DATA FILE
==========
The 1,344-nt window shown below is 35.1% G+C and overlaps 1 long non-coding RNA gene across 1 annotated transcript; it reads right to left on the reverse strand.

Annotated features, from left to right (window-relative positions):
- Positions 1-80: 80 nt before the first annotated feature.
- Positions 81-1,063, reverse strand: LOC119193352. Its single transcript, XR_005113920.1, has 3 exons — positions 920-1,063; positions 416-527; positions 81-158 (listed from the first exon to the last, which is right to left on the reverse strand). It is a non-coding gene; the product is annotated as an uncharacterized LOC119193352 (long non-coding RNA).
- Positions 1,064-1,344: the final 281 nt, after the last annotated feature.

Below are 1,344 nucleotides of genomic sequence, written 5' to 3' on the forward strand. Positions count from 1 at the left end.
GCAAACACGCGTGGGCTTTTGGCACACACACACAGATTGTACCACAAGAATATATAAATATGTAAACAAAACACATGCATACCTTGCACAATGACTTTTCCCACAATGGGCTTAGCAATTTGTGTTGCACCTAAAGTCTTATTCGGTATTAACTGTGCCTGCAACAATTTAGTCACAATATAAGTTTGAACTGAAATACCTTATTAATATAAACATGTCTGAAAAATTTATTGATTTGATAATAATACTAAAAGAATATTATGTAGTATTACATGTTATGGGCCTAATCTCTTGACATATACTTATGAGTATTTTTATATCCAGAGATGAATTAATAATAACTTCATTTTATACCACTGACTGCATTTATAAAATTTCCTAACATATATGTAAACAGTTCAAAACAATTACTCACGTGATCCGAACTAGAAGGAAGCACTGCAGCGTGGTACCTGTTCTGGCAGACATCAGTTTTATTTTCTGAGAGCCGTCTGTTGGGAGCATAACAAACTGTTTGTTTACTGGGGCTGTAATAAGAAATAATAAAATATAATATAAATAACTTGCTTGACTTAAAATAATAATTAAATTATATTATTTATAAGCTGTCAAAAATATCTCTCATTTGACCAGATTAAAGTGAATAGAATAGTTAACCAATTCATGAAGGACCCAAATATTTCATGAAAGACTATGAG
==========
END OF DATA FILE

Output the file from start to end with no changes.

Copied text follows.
The 1,344-nt window shown below is 35.1% G+C and overlaps 1 long non-coding RNA gene across 1 annotated transcript; it reads right to left on the reverse strand.

Annotated features, from left to right (window-relative positions):
- Positions 1-80: 80 nt before the first annotated feature.
- Positions 81-1,063, reverse strand: LOC119193352. Its single transcript, XR_005113920.1, has 3 exons — positions 920-1,063; positions 416-527; positions 81-158 (listed from the first exon to the last, which is right to left on the reverse strand). It is a non-coding gene; the product is annotated as an uncharacterized LOC119193352 (long non-coding RNA).
- Positions 1,064-1,344: the final 281 nt, after the last annotated feature.

Below are 1,344 nucleotides of genomic sequence, written 5' to 3' on the forward strand. Positions count from 1 at the left end.
GCAAACACGCGTGGGCTTTTGGCACACACACACAGATTGTACCACAAGAATATATAAATATGTAAACAAAACACATGCATACCTTGCACAATGACTTTTCCCACAATGGGCTTAGCAATTTGTGTTGCACCTAAAGTCTTATTCGGTATTAACTGTGCCTGCAACAATTTAGTCACAATATAAGTTTGAACTGAAATACCTTATTAATATAAACATGTCTGAAAAATTTATTGATTTGATAATAATACTAAAAGAATATTATGTAGTATTACATGTTATGGGCCTAATCTCTTGACATATACTTATGAGTATTTTTATATCCAGAGATGAATTAATAATAACTTCATTTTATACCACTGACTGCATTTATAAAATTTCCTAACATATATGTAAACAGTTCAAAACAATTACTCACGTGATCCGAACTAGAAGGAAGCACTGCAGCGTGGTACCTGTTCTGGCAGACATCAGTTTTATTTTCTGAGAGCCGTCTGTTGGGAGCATAACAAACTGTTTGTTTACTGGGGCTGTAATAAGAAATAATAAAATATAATATAAATAACTTGCTTGACTTAAAATAATAATTAAATTATATTATTTATAAGCTGTCAAAAATATCTCTCATTTGACCAGATTAAAGTGAATAGAATAGTTAACCAATTCATGAAGGACCCAAATATTTCATGAAAGACTATGAG